The idea for this bun is to wrap the diced ham with shredded cheese inside the bread dough itself and to expose the fillings with a slit cut. The dough was first divided into 6 pieces and rolled out into rectangular shape. Ham is piled inside and I grated Monterey Jack cheese over it to hold the contents together when it melts during the baking. The dough is then rolled up with its edges pinched and sealed, with a slit cut in the middle of the rolled up dough. With both hands and pressure on the bottom part of the slit, I gently pushed open the slit to expose the fillings and laid it down on the board and patted and shaped it round by turning anti-clockwise. As you will notice, this is different from the Salmon & scallion bun as the contents are inside the bun itself rather than piled on top of the bun itself. Once I am done with all 6 pieces, I scattered some dried basil on the filling itself and grated some more cheese randomly on the whole surface of the bun. I reserved some of the grated carrot and sprinkled on the filling as garnish. The buns are then allowed to rest and rise for another 1 hour.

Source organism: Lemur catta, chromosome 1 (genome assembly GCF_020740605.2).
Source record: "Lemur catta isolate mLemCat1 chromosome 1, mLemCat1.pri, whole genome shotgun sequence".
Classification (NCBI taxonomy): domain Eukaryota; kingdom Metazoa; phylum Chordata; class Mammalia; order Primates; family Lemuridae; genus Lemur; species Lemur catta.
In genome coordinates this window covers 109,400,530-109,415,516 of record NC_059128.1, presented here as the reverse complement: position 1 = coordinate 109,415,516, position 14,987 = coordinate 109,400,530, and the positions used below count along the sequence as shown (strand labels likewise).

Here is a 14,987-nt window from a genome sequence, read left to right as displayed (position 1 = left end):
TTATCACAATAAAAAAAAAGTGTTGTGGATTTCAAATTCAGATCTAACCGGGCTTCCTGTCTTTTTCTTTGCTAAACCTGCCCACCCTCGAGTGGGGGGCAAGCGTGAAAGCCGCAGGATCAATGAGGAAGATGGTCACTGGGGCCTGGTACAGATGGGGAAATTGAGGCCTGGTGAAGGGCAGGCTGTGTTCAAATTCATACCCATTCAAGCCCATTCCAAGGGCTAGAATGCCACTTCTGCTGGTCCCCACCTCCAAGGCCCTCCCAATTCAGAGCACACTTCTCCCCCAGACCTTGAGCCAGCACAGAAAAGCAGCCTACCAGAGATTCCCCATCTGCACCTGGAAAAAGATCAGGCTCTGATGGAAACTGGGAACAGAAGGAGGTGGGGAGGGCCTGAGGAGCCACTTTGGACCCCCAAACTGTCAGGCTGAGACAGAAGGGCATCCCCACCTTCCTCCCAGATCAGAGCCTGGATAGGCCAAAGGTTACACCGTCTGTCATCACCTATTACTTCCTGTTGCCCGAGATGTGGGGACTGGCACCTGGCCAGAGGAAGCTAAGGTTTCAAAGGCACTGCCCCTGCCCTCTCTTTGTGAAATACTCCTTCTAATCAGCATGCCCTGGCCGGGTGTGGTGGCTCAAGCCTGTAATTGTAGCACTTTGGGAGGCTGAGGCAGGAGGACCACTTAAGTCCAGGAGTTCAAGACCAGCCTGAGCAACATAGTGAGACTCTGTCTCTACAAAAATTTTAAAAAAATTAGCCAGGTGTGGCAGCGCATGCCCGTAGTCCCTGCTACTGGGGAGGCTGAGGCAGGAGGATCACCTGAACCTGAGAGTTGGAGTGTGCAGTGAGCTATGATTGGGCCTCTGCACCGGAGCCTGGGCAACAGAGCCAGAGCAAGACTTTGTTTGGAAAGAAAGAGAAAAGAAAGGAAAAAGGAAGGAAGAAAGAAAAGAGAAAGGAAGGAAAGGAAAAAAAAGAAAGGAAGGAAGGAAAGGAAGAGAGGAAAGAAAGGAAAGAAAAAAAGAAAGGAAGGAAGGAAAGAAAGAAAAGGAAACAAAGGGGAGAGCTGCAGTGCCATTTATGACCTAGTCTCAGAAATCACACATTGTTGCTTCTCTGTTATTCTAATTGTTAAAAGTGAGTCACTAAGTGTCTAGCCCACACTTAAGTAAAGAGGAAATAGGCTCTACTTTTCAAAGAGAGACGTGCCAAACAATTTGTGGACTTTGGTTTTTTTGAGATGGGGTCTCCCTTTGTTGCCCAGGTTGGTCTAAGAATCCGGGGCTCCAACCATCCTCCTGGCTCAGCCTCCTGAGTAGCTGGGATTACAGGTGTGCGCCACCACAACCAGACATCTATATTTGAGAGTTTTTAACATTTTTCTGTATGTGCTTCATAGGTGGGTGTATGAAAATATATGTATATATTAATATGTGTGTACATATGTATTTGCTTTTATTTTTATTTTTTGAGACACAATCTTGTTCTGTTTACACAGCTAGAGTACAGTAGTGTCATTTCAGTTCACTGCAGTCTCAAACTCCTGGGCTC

Egg wash was applied before the baking and this time, I monitored the baking time carefully as I wanted the buns slightly brown and not too dark, so that the carrot color will still be obvious. This time round, the buns appeared to be more softer than the previous attempts and I figured it must be the cooking of the water roux in the first place. I never used a thermometer although the cookbook emphasizes the strict 65'C and I just estimate by the look of the water roux. This time instead of it being cooked to a paste like consistency, I removed it from the heat when it was still slightly watery, resembling thick creamed soup. My second guess would be the addition of the carrot made the dough slightly more moist and hence during the baking, it did not dried out too much. Overall, the appearance of this bun is pretty inside out. The strands of the grated carrot embedded into the dough is still obvious and the color of the bun itself is slightly yellowish. The presence of carrot gave the bread itself a very subtle sweetness. I just think it is a very healthy bun with carotene goodness.